• Economic globalisation
  • patrick_breuer
  • 30.06.2020
  • Allgemeine Hochschulreife
  • Englisch
  • 11
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Lis­te­ning com­pre­hen­si­on (Hör-Seh­ver­ste­hen) 133/2017


Lis­te­ning com­pre­hen­si­on is one of the core com­pe­ten­ci­es in Eng­lish lan­guage lear­ning. You usu­al­ly lis­ten to teachers, to your peers or to ly­rics (while lis­te­ning to music in your free time). You also may watch Eng­lish news or TV se­ries. Your ef­fort is to un­der­stand as much as pos­si­ble and get the most out of the audio (audio-​visual) text. Today you are going to watch (and lis­ten to) an ex­plaini­ty video that de­scri­bes basic pro­ces­ses of (eco­no­mic) glo­ba­li­sa­ti­on and work on dif­fe­rent tasks (see below).

ALL TASKS HAVE TO BE HAN­DED IN AFTER THE LES­SON ON MON­DAY (13/3/2017)! Plea­se collect them and take them to the teacher's room (Herr Breu­ers Fach)

Money makes the glo­ba­li­sed world go round
Be­fo­re you watch the video: Think about this state­ment. Do glo­ba­li­sa­ti­on and eco­no­my go hand in hand? Com­ment on the state­ment.
Watch the video (https://www.you­tube.com/watch?v=JJ0nFD19eT8) and take some notes (lis­te­ning for gist). This is your first lis­te­ning so you will not get all the in­for­ma­ti­on. Try to grasp the ge­ne­ral (or glo­bal) un­der­stan­ding of the text.
Now watch the video a se­cond time and ans­wer the mul­ti­ple choice ques­ti­ons below. Plea­se note: There may be mul­ti­ple cor­rect ans­wers.
  • Glo­ba­li­sa­ti­on has wi­de­ly been sup­por­ted by ad­vance­ments of..
    a.) te­le­com­mu­ni­ca­ti­on
    b.) means of trans­port (e.g. ships and air pla­nes)
    c.) the in­di­vi­du­al in the Wes­tern world
    d.) tech­no­lo­gy
    e.) po­li­ti­ci­ans in Third World Coun­t­ries

  • By means of glo­ba­li­sa­ti­on people and coun­t­ries can...
    a.) ex­chan­ge goods more ea­si­ly.
    b.) ex­chan­ge pro­ducts more ea­si­ly.
    c.) tra­vel to every coun­try in the world
    d.) be­co­me more in­flu­en­ti­al and more pow­er­ful.
    e.) ex­chan­ge in­for­ma­ti­on and know­ledge fair­ly quick­ly.

  • Glo­ba­li­sa­ti­on means the world­wi­de ...................... of coun­t­ries and na­ti­ons.
    a.) uni­fi­ca­ti­on
    b.) toge­ther­ness
    c.) stay­ing in cont­act
    d.) co­ming toge­ther
    e.) unity

  • Eco­no­mic glo­ba­li­sa­ti­on makes...
    a.) all poor coun­t­ries ri­cher than be­fo­re.
    b.) all rich coun­t­ries poo­rer than be­fo­re.
    c.) some pro­ducts more ex­pen­si­ve for us be­cau­se of high pro­duc­tion costs in de­ve­lo­ping coun­t­ries.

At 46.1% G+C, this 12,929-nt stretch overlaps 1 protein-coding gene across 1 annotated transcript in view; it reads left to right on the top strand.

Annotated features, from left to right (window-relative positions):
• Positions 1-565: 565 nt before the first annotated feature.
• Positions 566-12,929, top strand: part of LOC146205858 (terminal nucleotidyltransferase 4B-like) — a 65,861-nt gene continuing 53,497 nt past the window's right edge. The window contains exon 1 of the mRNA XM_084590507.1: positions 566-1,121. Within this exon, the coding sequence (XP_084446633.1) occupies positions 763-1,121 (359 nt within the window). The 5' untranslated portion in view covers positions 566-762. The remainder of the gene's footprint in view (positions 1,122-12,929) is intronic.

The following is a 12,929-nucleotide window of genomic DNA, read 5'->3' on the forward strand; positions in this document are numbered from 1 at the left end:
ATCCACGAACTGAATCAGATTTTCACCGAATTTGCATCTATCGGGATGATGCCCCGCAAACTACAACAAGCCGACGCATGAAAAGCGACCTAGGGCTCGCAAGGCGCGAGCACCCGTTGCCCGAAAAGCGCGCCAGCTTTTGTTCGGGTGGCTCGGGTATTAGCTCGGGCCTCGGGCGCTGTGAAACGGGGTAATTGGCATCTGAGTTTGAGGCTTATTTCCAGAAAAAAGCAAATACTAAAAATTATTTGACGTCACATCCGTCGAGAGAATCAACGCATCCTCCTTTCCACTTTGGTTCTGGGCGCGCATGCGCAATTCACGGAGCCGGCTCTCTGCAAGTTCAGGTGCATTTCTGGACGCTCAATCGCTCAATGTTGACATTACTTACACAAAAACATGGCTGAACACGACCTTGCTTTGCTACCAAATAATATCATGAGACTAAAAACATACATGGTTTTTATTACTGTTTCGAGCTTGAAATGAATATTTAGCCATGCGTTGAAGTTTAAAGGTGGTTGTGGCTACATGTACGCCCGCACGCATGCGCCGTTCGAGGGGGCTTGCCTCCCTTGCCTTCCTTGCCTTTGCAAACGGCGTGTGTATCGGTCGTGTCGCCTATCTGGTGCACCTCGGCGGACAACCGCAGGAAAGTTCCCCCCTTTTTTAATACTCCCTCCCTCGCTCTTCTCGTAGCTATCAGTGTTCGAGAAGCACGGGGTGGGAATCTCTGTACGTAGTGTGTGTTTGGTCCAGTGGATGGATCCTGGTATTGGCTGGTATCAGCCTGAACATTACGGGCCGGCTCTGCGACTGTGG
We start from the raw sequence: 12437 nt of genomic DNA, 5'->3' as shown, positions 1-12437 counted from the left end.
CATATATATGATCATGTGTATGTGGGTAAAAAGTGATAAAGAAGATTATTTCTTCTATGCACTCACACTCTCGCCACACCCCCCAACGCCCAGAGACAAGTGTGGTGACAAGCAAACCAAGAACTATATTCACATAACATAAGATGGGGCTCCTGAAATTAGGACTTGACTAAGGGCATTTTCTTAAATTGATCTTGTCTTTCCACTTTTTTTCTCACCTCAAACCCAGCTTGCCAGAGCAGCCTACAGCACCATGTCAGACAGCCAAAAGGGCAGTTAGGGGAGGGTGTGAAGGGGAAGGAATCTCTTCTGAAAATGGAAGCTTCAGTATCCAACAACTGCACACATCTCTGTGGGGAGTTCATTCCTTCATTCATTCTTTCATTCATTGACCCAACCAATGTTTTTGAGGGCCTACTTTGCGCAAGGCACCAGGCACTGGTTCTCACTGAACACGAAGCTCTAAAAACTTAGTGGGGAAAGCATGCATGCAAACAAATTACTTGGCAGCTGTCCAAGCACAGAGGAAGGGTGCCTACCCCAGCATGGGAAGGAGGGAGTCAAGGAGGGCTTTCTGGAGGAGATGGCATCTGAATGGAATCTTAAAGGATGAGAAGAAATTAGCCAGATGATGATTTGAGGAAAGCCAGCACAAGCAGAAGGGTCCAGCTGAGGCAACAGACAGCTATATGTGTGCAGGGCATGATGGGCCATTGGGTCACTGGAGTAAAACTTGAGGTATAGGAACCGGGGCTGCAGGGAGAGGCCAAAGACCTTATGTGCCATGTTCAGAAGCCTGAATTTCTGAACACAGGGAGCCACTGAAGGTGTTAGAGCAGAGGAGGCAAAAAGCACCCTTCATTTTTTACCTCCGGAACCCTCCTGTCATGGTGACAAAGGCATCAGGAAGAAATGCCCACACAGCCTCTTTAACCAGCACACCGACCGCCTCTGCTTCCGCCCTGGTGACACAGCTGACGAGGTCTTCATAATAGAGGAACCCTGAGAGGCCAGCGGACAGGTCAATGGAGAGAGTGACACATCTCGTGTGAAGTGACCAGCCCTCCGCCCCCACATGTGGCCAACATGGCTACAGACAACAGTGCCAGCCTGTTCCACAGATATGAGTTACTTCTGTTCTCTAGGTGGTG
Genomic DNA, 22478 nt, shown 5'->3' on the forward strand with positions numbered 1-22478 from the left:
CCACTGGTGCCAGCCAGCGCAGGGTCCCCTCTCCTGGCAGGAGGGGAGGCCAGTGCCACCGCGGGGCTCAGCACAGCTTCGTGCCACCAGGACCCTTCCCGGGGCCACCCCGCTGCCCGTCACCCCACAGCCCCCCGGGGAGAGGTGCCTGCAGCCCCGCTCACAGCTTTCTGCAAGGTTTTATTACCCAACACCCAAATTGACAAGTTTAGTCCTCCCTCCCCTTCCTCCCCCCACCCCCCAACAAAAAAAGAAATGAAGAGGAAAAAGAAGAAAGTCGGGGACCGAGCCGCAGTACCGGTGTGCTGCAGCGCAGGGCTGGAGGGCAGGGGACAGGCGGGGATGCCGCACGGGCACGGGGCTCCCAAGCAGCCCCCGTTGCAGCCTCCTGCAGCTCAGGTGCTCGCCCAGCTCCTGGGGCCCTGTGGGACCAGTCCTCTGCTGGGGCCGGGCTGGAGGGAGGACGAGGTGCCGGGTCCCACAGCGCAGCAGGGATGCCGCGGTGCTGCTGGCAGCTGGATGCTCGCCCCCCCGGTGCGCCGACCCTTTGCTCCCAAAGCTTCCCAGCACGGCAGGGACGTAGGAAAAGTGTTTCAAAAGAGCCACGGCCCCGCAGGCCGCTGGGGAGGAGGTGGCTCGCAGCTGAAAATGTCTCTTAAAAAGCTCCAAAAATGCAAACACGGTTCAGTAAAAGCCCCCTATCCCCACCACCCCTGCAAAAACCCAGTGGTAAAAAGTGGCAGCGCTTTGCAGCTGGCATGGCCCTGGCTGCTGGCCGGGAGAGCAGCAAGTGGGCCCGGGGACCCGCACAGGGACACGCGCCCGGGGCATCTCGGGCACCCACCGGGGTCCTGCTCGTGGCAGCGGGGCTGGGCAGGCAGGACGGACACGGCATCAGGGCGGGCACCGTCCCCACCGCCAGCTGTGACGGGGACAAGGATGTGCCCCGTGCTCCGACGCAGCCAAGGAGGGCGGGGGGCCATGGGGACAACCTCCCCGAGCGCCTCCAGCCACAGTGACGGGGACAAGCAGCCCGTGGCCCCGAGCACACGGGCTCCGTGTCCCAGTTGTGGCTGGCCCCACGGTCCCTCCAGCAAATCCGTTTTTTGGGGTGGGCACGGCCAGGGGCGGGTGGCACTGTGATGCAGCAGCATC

d.) some pro­ducts che­a­per for us be­cau­se they may be pro­du­ced under dif­fe­rent and low-​priced con­di­ti­ons.
    e.) some pro­ducts che­a­per for us be­cau­se they may be pro­du­ced under the same con­di­ti­ons.
    f.) some com­pa­nies to react be­cau­se there is an in­ter­na­ti­o­nal eco­no­mic com­pe­ti­ti­on now.

  • Due to eco­no­mic glo­ba­li­sa­ti­on
    a.) more pro­ducts are availa­ble to the ma­jo­ri­ty of the world po­pu­la­ti­on.
    b.) Afri­ca parti­ci­pa­tes im­mense­ly in the in­ter­na­ti­o­nal eco­no­mic trade.
    c.) the world comes clo­ser toge­ther as a glo­bal mar­ket­place.
    d.) the availa­bi­li­ty of goods and pro­ducts has in­creased.
  • Glo­ba­li­sa­ti­on sup­ports the ex­chan­ge of...
    a.) pro­ducts
    b.) edu­ca­ti­on
    c.) eco­no­mic goods
    d.) lan­gu­ages
    e.) ser­vices
    f.) cul­tu­ral goods

  • If com­pa­nies de­ci­de on mo­ving pro­duc­tion to an eco­no­mic­al­ly di­sad­van­ta­ged coun­try...
    a.) there may be a loss of jobs in the eco­no­mic­al­ly di­sad­van­ta­ged coun­try.
    b.) there may be a loss of jobs in the in­dus­tri­a­li­sed (or rich) coun­try.
    c.) nothing re­al­ly chan­ges be­cau­se the in­dus­tri­a­li­sed coun­try will open up va­rious job op­por­tu­nities for their ci­ti­zen (pro­bab­ly in knowledge-​based jobs).
    d.) job op­por­tu­nities in the eco­no­mic­al­ly di­sad­van­ta­ged coun­try may open up.
    e.) they do so be­cau­se the pro­duc­tion and wage costs are lower in these coun­t­ries.
    f.) they do so be­cau­se they don't want their new workers to have a so­cial insurance.

  • Eco­no­mic glo­ba­li­sa­ti­on...
    a.) in­ten­si­fies world trade.
    b.) re­du­ces car­bon­di­oxi­de emis­si­on.
    c.) in­ten­si­fies in­di­vi­du­al suf­fe­ring (e.g. de­pres­si­on, can­cer or heart at­tacks).
    d.) in­ten­si­fies car­bon­di­oxi­de emis­si­on.
    e.) in­creases the trans­port of goods across in­ter­na­ti­o­nal bor­ders.
Ex­plain the fol­lo­wing state­mentsideaswords on a se­pa­ra­te piece of paper. You can use the in­ter­net but ex­pla­na­ti­ons have to be in your own words:
  • the world as a glo­bal vil­la­ge
  • the world as a glo­bal mar­ket­place
  • out­sour­cing
  • three ex­amp­les of mul­ti­na­ti­o­nal cor­po­ra­ti­ons (glo­bal play­ers)
  • to have ac­cess to for­eign mar­kets
  • to feel over­run by glo­ba­liza­ti­on
  • ex­plo­ita­ti­on
Start andor con­ti­nue your in­di­vi­du­al vocab list (Eng­lish - Eng­lish or Eng­lish - Ger­man) on the sub­to­pic of eco­no­mic glo­ba­li­sa­ti­on. Use wordsphra­ses from the video. Below you will also find hel­pful vo­ca­bu­la­ry.
  • eco­no­mic­al­ly pow­er­fulweakad­van­ta­geddi­sad­van­ta­ged coun­t­ries
    gro­wing in­ter­ac­tion bet­ween coun­t­ries
    glo­bal flow of moneygoodspro­ducts
    to ex­pand trade
    to merge with ano­ther com­pa­ny
    to ma­xi­mi­se pro­fit
    com­pe­ti­ti­onto com­pe­tecom­pe­ti­tor
    fast ac­cess to in­for­ma­ti­on
    to lead to an eco­no­mic boom
    ri­sing stan­dard of li­ving
    to have ac­cess to for­eign mar­kets
    to take ad­van­ta­ge of cheap la­bour
    to be­co­me eco­no­mic­al­ly de­pen­dent on sb.
    to pro­mo­te trade re­la­ti­ons